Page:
Kochi: The Kerala High Court on Tuesday set aside an FIR registered under the Foreigners Act against two Pakistan nationals who have been in the State for medical treatment. The FIR was filed by the police when the two visitors approached the police for police clearance certificate (PCC).
In his order, Justice K Haripal allowed the writ petition of the Pakistan nationals, saying that by no stretch of imagination was there any reason to file a case against the petitioners.
"In no stretch of imagination, the act of the respondents in registering a crime against the petitioners can be justified...In my view, in fact, such an act of the second respondent has only brought ignominy to our system. The petitioners have taken extra care to follow the procedural formalities."
The two Pakistan nationals had arrived in Kochi for treatment, one for cervical spinal cord injuries, and the hospital concerned, AAMRI Rehab International, Ernakulam was the third petitioner. The petitioner obtained a three months Medical visa from Indian Embassy in Oman, and arrived in Kerala with a medical attendant. The arrival was duly reported to Special Branch by the hospital within 24 hours.
After discharge from the hospital following the treatment, they were set to fly to Chennai the next day and then to leave via Sharjah. At Chennai they were not allowed to depart for want of a PCC which brought them to Kochi again. At this point, instead of issuing the same, the police booked them under the Foreigners Act for failure to apply for PCC prior to departure from Kochi.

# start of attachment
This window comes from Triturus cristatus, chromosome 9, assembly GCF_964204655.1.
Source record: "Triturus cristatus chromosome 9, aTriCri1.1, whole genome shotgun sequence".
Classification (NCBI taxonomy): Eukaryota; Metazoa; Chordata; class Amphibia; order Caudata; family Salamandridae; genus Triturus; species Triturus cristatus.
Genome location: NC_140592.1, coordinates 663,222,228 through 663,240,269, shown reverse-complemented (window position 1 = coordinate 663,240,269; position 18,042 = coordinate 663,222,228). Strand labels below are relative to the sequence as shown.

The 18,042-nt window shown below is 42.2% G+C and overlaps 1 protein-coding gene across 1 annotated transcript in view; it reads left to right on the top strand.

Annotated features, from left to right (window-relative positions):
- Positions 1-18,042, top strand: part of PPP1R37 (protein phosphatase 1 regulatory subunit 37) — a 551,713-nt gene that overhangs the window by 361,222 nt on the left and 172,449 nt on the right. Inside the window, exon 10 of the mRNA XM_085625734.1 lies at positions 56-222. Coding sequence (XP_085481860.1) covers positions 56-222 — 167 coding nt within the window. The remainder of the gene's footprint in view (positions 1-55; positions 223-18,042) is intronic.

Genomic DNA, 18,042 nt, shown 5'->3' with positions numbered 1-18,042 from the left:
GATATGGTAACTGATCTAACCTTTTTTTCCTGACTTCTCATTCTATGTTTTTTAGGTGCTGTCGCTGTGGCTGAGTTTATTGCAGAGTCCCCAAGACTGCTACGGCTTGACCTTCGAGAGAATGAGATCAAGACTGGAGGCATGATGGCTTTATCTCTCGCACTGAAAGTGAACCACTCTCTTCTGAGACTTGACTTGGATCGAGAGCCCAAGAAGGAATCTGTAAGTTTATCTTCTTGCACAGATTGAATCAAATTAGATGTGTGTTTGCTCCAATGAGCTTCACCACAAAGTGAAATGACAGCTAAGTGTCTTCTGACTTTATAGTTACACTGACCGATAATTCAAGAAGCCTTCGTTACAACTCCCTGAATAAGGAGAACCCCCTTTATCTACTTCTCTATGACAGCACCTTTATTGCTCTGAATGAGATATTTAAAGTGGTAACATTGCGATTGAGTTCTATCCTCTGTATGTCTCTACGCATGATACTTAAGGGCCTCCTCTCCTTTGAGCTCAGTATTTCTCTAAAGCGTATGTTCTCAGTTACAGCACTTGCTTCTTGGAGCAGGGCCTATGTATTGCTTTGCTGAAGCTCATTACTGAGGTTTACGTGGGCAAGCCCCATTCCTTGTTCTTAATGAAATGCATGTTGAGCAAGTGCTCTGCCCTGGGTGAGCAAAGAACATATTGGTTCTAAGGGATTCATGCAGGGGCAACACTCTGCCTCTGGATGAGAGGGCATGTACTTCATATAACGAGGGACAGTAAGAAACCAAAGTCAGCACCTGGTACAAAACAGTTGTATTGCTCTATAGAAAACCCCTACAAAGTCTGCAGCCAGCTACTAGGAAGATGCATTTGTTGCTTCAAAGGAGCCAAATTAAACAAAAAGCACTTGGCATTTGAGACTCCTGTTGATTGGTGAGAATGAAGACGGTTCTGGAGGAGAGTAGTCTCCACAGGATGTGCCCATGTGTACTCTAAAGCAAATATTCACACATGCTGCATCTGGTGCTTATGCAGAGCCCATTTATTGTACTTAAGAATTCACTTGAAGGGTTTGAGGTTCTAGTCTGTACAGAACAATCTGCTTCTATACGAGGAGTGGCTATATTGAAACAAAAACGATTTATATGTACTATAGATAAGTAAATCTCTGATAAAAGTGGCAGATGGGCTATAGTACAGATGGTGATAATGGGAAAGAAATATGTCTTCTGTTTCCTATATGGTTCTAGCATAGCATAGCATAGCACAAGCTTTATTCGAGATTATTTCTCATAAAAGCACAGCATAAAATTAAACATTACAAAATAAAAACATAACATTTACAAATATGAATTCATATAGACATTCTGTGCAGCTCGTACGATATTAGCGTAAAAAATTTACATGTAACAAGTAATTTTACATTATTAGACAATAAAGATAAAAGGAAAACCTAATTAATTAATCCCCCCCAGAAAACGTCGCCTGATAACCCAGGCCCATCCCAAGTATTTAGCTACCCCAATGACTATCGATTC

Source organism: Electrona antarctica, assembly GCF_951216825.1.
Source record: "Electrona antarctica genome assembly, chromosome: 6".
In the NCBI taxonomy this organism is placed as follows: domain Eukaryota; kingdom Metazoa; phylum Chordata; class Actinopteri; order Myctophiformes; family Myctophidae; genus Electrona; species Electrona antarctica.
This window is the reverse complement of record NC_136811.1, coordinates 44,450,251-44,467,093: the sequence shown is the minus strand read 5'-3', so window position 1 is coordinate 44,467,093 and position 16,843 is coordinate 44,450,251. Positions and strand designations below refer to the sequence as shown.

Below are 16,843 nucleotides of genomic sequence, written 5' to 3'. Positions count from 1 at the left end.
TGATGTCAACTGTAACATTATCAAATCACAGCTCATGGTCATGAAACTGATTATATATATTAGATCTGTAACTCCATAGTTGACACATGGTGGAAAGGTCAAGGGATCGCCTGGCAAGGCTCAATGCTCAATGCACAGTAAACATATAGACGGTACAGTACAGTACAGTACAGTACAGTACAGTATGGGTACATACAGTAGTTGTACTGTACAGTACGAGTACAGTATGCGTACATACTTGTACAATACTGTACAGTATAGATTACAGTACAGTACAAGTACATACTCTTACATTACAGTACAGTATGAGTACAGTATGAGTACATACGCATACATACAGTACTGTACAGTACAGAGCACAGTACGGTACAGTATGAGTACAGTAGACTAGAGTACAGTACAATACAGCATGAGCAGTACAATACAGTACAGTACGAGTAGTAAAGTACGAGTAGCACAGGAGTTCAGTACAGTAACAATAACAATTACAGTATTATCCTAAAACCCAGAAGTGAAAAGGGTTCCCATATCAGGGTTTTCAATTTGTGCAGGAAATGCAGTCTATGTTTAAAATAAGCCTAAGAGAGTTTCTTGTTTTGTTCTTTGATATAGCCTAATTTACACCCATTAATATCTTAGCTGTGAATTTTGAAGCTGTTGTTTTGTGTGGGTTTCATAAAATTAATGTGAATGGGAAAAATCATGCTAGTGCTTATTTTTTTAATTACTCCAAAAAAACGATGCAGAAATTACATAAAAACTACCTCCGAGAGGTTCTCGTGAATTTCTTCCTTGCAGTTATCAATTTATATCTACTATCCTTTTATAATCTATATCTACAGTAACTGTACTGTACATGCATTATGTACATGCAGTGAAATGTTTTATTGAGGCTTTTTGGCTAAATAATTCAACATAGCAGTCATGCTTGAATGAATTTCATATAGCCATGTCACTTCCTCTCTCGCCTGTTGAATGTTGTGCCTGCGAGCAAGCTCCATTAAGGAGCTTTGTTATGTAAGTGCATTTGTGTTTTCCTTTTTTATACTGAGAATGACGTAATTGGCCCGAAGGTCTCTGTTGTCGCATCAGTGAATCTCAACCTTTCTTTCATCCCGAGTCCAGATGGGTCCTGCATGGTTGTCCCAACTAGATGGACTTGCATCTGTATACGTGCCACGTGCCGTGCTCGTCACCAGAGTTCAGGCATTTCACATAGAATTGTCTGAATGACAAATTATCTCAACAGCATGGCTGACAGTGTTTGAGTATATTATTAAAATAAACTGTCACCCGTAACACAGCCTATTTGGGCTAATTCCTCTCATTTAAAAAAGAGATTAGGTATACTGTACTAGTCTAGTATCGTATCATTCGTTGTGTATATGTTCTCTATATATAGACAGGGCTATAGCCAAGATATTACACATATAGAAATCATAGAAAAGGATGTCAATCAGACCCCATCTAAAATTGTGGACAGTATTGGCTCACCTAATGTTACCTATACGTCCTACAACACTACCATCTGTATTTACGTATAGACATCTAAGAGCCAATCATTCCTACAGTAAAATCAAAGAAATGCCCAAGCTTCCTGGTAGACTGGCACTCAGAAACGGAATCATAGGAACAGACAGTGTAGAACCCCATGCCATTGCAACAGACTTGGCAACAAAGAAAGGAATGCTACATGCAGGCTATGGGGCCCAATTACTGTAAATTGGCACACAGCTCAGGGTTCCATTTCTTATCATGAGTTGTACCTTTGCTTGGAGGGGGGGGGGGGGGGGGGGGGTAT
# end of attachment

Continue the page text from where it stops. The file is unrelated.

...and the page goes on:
The petitioners alleged that this was a clear abuse of the process of law, and approached the High Court for relief.
After reviewing the documents, the court agreed with the petitioners and pointed out that the genuineness of the documents was not questioned. The bench found that the Public Prosecutor could not make a valid case for the FIR.
The Court added: "It is expected that when foreign nationals are involved, responsible officials would exhibit a little more sensibility and act cautiously. An exception has to be taken for registering a crime at the drop of a hat. Here absolutely no reason is made out for initiating criminal prosecution against the petitioners who had reached India with valid travel documents; their arrival was duly intimated to the Special Branch and the officials of the Special Branch were monitoring them."
"I do not have the slightest doubt in my mind that Ext.P17 (FIR registered against the petitioners) is clearly an abuse of the process of law."
The Court noted that the first petitioner had been suffering from serious illness and was in an immobile condition. Such a person couldn't be expected to report to the police station physically and therefore could not be penalised for the only failure failure to make a written request for PCC prior to departure from Kochi.
The court also observed that the authorities do not allege any violation of the visa stipulations, residential permits or any threat to national security. The court's observations amounted to blaming the prosecution of inadequate application of mind.
The bench remarked "I have no hesitation in holding that all the proceedings pursuant to Ext.P17 are illegal and therefore, proceedings initiated pursuant to the [FIR] are hereby quashed."
The court directed the City Police Commissioner to issue a PCC , as per law, to the petitioners within three days.
(With inputs from LiveLaw)